Britain has a long history of charitable giving, with our oldest registered charity dating back as far as the 12th Century. However, it isn’t until the turn of the 20th Century that we see the birth of the mass participation fundraising event.
The origins can be traced to the 1908 Olympic Games, when the Olympic movement visited Britain for the first time. Over 2,000 athletes competed in a variety of disciplines, including the first ever marathon to be held in London.
The race, organised by a local athletics club, drew a crowd of 90,000 spectators and, such was its success, went on to become an annual occurrence in the capital.
The Polytechnic Marathon was held nearly every year until 1996, and although it never attracted the huge number of participants that city marathons do now, it helped establish the sport and encourage public involvement.
It’s unknown how much money was raised by runners taking part in ‘The Poly’. Although many would have undoubtedly have sought sponsorship for various causes, the charitable aspect of the event was a less formal affair.
It wasn’t until the launch of the London Marathon we know today, by former Olympic athletics champion Chris Brasher and journalist John Disley, that fundraising became a core part of participation. In 1984, the London Marathon named its first ‘official charity’ and granted the Sports Aid Foundation some entry places to help their fundraising. The London Marathon has had one or two official charities every year since.
Credit: Virgin London Marathon
As charity involvement grew, the organisers decided to offer more places to a wider range of charities and, in 1993, introduced the Golden Bond scheme. Under this scheme, hundreds of charities buy guaranteed entries for £300 each. Runners who take one of these places commit to raise a four-figure sum for their cause.
Over the last 15 years, this scheme has grown and now includes more than 750 British charities with a total of 15,000 guaranteed places – that’s a third of all entry places.
Additionally, many of the runners who gain a place in the marathon via the ballot also raise money for charities – in total more than three quarters of competitors now run for a good cause, collectively raising more than £50 million annually.
The running bug hits ‘up North’
The year the London Marathon was launched also saw the inaugural Great North Run take place in Newcastle upon Tyne. The half marathon was set up by Olympic long distance runner Brendan Foster, initially as a local fun run but it proved to be incredibly popular. The first event attracted 12,000 participants – a figure which quickly grew to more than 56,0000. More than half of runners taking part in the event now raise money for charity.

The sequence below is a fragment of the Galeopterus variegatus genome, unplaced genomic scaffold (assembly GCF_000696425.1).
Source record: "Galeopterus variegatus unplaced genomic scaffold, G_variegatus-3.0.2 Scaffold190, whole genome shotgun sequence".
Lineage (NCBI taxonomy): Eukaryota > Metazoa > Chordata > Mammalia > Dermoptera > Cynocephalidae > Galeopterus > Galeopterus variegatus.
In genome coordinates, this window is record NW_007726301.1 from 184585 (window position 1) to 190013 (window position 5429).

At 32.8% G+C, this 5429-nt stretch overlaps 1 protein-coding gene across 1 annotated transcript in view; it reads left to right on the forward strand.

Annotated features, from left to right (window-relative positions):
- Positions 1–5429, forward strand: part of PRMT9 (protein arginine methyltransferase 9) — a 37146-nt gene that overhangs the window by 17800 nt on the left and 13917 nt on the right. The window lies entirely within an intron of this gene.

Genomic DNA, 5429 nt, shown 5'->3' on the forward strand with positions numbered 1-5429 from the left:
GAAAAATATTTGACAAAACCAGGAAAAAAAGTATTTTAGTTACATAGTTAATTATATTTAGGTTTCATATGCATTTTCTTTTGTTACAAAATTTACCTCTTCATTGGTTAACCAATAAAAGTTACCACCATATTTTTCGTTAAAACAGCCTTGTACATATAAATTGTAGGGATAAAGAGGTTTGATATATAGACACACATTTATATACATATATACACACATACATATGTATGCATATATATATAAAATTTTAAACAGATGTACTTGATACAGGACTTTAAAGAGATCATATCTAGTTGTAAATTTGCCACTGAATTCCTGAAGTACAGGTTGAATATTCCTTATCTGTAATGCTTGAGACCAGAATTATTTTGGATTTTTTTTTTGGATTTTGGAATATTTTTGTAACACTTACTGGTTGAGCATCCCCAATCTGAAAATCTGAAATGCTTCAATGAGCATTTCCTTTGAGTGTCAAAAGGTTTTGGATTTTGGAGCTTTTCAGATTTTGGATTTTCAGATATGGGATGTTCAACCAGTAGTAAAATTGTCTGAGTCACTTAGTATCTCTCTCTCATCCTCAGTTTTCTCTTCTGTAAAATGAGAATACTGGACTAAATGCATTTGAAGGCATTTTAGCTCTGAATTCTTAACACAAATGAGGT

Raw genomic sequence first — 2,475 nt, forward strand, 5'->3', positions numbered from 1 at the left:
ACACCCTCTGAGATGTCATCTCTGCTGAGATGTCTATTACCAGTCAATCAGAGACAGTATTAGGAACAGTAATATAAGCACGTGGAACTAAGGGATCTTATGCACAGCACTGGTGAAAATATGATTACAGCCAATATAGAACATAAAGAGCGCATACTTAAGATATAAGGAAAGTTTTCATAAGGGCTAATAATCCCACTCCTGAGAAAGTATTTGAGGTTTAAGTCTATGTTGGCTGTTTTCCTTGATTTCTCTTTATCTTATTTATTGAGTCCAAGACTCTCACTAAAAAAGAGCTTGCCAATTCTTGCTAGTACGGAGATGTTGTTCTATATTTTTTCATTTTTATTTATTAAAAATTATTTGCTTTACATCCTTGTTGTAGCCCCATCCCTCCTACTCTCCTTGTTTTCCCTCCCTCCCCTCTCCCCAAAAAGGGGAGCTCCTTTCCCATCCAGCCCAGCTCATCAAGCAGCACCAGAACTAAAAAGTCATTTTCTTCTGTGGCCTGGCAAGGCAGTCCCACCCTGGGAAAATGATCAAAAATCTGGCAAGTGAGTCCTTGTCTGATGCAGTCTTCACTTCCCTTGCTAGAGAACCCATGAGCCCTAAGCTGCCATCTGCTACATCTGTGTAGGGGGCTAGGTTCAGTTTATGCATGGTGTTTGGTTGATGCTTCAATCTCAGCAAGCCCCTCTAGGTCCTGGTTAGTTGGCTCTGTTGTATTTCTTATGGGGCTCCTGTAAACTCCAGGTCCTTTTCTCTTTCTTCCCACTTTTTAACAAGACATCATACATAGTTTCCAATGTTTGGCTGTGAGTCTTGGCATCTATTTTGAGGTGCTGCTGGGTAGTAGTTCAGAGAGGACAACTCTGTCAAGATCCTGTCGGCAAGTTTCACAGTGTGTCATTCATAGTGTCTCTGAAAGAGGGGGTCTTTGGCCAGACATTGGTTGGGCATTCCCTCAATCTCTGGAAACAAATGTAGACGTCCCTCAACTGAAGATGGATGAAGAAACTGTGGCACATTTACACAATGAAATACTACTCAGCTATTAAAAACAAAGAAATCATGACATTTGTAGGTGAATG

The Great North Run is the biggest mass participation event in Britain and one of the biggest half marathons in the world. This year, Brendan Foster aims to give the race a more international flavour by recruiting one runner from every country in the United Nations – 193 in total – to take part in the September event.
Credit: Great Run
“When we started this off we didn’t know what was going to happen,” he says. “From day one, the Great North Run has been the biggest mass participation event in Britain.
“We’ve had 36 years at number one in the charts. More than Sting or Mark Knopfler! And more than Ant and Dec. We’ve grown the event – we’ve had world records here, the millionth finisher.
“What we’re saying, is that it’s the world’s favourite run, because we’ve had more runners than anywhere else in the world. Now we want the world to come and join us.”
The British public gets on their bikes
The London Marathon and The Great North Run helped firmly establish running events as fundraising vehicles – according to JustGiving, running events now account for 77% of all event fundraising pages.
But during the 80’s cycling was also growing in popularity, with the launch of the London to Brighton Bike Ride. The race – which is now British Heart Foundation’s flagship fundraising event – was started by street performer Robert Stredder and his partner, who gathered 34 members from their cycle club to ride the 54-mile route in 1975.
The event grew in numbers each year and BHF became officially involved. In 2015, the London to Brighton celebrated its 40th anniversary, with more than 22,000 riders taking part in the race – including the charity’s ambassador Pippa Middleton.